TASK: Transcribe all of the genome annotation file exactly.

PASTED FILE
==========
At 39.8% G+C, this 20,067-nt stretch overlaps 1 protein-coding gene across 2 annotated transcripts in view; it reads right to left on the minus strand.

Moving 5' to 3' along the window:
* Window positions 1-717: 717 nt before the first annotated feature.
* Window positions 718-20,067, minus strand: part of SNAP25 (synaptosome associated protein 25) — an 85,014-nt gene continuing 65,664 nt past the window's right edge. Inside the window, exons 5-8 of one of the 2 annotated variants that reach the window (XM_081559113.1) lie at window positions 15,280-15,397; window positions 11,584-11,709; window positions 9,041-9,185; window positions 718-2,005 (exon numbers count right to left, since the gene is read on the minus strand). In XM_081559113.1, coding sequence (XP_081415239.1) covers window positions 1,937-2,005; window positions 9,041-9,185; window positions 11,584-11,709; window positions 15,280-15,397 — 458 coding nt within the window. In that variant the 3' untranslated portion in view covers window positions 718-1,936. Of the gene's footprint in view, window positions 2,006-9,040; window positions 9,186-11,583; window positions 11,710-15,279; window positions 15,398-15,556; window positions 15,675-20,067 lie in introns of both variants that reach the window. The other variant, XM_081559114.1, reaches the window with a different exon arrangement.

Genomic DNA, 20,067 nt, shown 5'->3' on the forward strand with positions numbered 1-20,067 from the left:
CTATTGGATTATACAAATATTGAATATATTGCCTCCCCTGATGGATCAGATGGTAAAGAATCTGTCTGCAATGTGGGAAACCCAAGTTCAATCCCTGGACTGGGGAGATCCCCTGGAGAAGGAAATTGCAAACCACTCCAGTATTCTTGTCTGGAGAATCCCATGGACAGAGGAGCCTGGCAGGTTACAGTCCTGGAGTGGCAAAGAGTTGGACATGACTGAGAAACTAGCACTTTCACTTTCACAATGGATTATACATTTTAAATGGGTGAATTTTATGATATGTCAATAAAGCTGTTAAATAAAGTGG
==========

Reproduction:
At 39.8% G+C, this 20,067-nt stretch overlaps 1 protein-coding gene across 2 annotated transcripts in view; it reads right to left on the minus strand.

Moving 5' to 3' along the window:
* Window positions 1-717: 717 nt before the first annotated feature.
* Window positions 718-20,067, minus strand: part of SNAP25 (synaptosome associated protein 25) — an 85,014-nt gene continuing 65,664 nt past the window's right edge. Inside the window, exons 5-8 of one of the 2 annotated variants that reach the window (XM_081559113.1) lie at window positions 15,280-15,397; window positions 11,584-11,709; window positions 9,041-9,185; window positions 718-2,005 (exon numbers count right to left, since the gene is read on the minus strand). In XM_081559113.1, coding sequence (XP_081415239.1) covers window positions 1,937-2,005; window positions 9,041-9,185; window positions 11,584-11,709; window positions 15,280-15,397 — 458 coding nt within the window. In that variant the 3' untranslated portion in view covers window positions 718-1,936. Of the gene's footprint in view, window positions 2,006-9,040; window positions 9,186-11,583; window positions 11,710-15,279; window positions 15,398-15,556; window positions 15,675-20,067 lie in introns of both variants that reach the window. The other variant, XM_081559114.1, reaches the window with a different exon arrangement.

Genomic DNA, 20,067 nt, shown 5'->3' on the forward strand with positions numbered 1-20,067 from the left:
CTATTGGATTATACAAATATTGAATATATTGCCTCCCCTGATGGATCAGATGGTAAAGAATCTGTCTGCAATGTGGGAAACCCAAGTTCAATCCCTGGACTGGGGAGATCCCCTGGAGAAGGAAATTGCAAACCACTCCAGTATTCTTGTCTGGAGAATCCCATGGACAGAGGAGCCTGGCAGGTTACAGTCCTGGAGTGGCAAAGAGTTGGACATGACTGAGAAACTAGCACTTTCACTTTCACAATGGATTATACATTTTAAATGGGTGAATTTTATGATATGTCAATAAAGCTGTTAAATAAAGTGG